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Public Enemies

Even in real life, bad guys are more fun. It doesn't matter that crime doesn't pay. It doesn't matter that bad guys (often) come to bad ends. They're just more interesting to us, and if we have the slightest bit of empathy for them, you might as well set your villain against a piece of toast. That's how much we'll pay attention to the hero.

So though Director/co-writer Michael Mann's latest film is titled Public Enemies, it gets pretty hard to imagine that anyone was quite aware of the man who publicly hunted John Dillinger (Johnny Depp), even while it was happening. Mann can cast an alleged powerhouse actor against Depp, but any story involving Dillinger is going to be about Dillinger all the way, even with long stretches of Christian Bale looking soulfully conflicted as Melvin Purvis, G-Man.

Mann tries to strike a fair balance. After Dillinger stages a daring jailbreak for his gang, the director shifts to our first glimpse of Purvis, coolly hunting down notorious gangster Pretty Boy Floyd (Channing Tatum). As Bale plays him, Purvis keeps his emotions bottled up, priding himself on being methodical and on the side of right.

You'd think that's just what the country would need in times of trouble. Public Enemies takes place smack-dab in the middle of the first Great Depression, and in many ways, lawlessness rules the land. When Dillinger robs a bank, all he has to do is cross state lines to get away - though you might not realize it, this is a movie about the formation of the F.B.I.

But even though the Feds should be the good guys, Dillinger, at least, has a code of honor. He always pays attention to the public, because as he puts it, he hides among them. Despite being a thief, he's a man of the people. It might be a self-serving act, but with Depp's charisma, it's hard to tell. Wherever Dillinger goes, including jail, people just like him.

Of course, nobody likes J. Edgar Hoover, and Billy Crudup gets to the heart of why. Hoover seems to be a man of grand gestures and ideas but no experience, more interested in power than what it should be wielded to accomplish. Mann and Crudup could have easily teamed to make Hoover a cartoonish villain; instead, it's subtle how they suggest the corruption under the public face. The handsome Crudup even hints at the toadish bureaucrat that Hoover would become, and if you pay careful attention, you might catch a hint of flirtation with his aide, Clyde Tolleson (Chandler Williams).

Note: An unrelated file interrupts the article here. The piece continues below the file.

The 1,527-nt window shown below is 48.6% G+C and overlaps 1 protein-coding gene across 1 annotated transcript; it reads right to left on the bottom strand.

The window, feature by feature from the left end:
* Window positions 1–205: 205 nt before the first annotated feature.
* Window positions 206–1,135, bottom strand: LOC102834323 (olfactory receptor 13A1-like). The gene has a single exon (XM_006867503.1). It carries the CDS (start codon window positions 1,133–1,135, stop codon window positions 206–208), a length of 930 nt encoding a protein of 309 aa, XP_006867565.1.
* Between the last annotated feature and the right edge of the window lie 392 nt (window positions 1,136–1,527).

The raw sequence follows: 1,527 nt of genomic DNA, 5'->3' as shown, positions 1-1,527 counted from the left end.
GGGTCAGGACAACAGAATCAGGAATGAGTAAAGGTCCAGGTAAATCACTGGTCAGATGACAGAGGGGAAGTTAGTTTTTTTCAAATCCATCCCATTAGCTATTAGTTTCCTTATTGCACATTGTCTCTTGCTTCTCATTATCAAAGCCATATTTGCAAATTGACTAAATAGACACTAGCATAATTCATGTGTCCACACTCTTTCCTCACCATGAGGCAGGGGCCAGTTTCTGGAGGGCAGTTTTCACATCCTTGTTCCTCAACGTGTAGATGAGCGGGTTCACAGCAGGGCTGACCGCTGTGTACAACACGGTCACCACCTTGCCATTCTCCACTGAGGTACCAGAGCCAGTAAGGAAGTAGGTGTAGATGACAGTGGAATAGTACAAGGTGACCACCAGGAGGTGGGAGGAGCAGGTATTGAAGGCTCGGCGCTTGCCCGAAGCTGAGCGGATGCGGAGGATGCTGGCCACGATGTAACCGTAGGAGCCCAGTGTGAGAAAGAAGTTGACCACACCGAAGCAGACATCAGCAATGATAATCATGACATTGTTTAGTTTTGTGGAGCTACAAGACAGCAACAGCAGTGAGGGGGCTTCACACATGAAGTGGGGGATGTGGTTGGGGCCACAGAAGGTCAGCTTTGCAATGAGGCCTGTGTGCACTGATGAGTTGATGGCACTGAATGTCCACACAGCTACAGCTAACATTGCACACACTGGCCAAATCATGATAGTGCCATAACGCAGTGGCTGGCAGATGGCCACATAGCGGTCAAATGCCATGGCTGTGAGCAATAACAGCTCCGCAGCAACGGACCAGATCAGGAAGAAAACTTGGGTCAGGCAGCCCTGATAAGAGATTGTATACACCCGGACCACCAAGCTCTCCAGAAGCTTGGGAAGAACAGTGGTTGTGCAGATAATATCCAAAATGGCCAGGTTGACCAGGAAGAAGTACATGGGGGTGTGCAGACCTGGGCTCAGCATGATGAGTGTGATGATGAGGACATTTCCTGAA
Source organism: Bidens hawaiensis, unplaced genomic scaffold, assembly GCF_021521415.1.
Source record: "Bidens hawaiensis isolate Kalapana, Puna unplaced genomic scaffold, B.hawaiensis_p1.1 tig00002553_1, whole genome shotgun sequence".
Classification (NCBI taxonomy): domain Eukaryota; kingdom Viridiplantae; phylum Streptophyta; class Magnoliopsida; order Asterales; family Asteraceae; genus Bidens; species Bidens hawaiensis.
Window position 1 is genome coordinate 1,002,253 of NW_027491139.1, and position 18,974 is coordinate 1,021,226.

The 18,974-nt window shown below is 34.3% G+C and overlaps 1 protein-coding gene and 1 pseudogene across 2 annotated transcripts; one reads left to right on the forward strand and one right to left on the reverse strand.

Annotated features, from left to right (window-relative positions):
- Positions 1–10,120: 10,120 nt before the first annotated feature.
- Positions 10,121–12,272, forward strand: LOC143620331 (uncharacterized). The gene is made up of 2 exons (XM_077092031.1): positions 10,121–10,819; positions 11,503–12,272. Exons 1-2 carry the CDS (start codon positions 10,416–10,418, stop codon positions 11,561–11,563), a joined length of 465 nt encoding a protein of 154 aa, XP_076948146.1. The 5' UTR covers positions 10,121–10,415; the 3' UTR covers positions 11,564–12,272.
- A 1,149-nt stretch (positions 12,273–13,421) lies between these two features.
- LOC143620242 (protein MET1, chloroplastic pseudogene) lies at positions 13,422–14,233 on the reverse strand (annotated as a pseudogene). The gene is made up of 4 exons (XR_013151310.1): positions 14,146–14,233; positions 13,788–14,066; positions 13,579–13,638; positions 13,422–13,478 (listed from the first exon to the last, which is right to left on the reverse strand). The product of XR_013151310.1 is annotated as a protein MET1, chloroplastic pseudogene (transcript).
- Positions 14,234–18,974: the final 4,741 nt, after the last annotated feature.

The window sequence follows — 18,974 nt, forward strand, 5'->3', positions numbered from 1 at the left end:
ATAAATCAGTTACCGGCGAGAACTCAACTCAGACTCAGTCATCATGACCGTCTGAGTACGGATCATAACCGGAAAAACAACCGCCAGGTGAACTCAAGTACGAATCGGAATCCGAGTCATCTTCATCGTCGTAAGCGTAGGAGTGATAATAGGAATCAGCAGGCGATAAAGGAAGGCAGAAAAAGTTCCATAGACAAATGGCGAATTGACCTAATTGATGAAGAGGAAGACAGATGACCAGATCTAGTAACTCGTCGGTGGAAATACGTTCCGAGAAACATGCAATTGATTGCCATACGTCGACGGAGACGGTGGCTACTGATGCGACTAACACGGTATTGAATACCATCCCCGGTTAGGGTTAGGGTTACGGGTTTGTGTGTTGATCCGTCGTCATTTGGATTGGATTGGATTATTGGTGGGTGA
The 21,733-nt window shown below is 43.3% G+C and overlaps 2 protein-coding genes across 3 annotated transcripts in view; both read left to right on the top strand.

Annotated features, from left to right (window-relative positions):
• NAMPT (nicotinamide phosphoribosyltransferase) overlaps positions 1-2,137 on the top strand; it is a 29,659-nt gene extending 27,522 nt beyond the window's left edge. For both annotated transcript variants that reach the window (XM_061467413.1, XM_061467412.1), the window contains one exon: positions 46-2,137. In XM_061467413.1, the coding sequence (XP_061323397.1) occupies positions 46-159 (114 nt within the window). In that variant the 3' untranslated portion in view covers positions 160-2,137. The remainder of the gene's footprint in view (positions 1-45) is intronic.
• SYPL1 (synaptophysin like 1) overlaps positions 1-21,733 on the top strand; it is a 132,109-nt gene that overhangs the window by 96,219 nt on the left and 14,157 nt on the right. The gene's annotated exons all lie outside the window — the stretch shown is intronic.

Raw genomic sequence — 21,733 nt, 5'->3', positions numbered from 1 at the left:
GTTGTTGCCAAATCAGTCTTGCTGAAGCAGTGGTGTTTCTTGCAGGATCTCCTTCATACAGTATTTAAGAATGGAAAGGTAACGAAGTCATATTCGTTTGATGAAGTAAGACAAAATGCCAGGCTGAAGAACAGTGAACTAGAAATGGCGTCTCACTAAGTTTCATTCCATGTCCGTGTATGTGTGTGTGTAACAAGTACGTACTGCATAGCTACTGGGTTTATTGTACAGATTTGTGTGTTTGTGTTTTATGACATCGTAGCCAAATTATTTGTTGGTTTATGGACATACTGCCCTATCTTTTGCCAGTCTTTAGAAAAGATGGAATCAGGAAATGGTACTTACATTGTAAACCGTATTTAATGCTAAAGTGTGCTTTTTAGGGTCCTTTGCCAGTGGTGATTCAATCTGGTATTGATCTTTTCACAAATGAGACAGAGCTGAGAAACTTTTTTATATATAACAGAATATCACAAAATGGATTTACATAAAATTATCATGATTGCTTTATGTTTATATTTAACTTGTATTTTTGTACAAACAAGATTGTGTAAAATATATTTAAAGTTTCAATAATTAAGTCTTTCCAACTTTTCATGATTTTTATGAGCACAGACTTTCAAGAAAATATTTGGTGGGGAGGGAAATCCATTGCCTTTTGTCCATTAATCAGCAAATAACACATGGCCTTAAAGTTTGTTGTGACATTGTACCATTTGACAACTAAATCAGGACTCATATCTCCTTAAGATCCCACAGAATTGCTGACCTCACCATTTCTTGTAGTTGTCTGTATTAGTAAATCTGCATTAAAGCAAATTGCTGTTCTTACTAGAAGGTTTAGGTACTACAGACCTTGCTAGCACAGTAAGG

And therein lies the strength and the weakness of Public Enemies. All throughout, Mann restrains himself, taking his time to tell the story. It never quite gains a sense of momentum, instead playing out like Dillinger's nonchalant attitude. Now this happens, now that happens, and though historically it all leads to Dillinger's end, none of it really builds dramatically.

Even Dillinger's relationship with the love of his life, Billie Frechette (Marion Cotillard), seems to be constructed of vignettes instead of flowing. He sees her, he wants her, he easily wins her, and then suddenly it's months later in Florida. Though Cotillard has trouble with a consistent Chicago accent - impressive at times and naturally French at others - she hits all the right emotional notes. It just feels like some of the song is missing.

Though narratively it has its flaws, Public Enemies still delivers in those vignettes. Shooting in HD, Mann refuses to distance us from these events. Instead of being a lovely period piece seen through the haze of the past, Public Enemies puts us there and immediate. These characters are charming, brutal, dangerous and a little sad, but most importantly, they're real.

Even the clips from a Clark Gable movie appear fresh and new, instead of scratchy and old, because Dillinger would have seen a new print. It's subtle stuff, perhaps, but the touches add up.

Mann continues the subtle touch in handling his themes. Dillinger may be as much a prisoner of his persona as he is owner of it. Purvis has none, except perhaps too much willingness to acknowledge his mistakes. And Hoover struggles to build one as a justice czar.

Though it covers a relatively short amount of time, Public Enemies also teems with characters, just like life. Many barely register as anything more than authentic-looking. Most of the nascent FBI looks a little doughy; these are not people obsessed with fitness as anything more than a means to an end. On the flip side, most of the gang looks sharp and hungry.

All of them are played by top-notch character actors, only occasionally distracting as you expect familiar faces to become somehow more important. Pay particular attention to the brilliant Stephen Lang, who keeps popping up after long disappearances. Mann makes it pay off, but it's frustrating to see how little the guy has to do in this film.

And still it comes down to Depp. He anchors Public Enemies, but also tilts it in his favor. Though the movie may be a little slow at times, it's worth it to watch actors like Depp really inhabit a character without a bunch of showy tics. When paired with Cotillard, their scenes make up in believability and intensity what they lack in narrative.

Not without flaws, Public Enemies still stands as a good achievement. It manages to be fairly historically accurate without sacrificing much Hollywood glamour. Melvin Purvis might not have cared, but we don't care much about him. Dillinger, however, wouldn't have it any other way.

Derek McCaw

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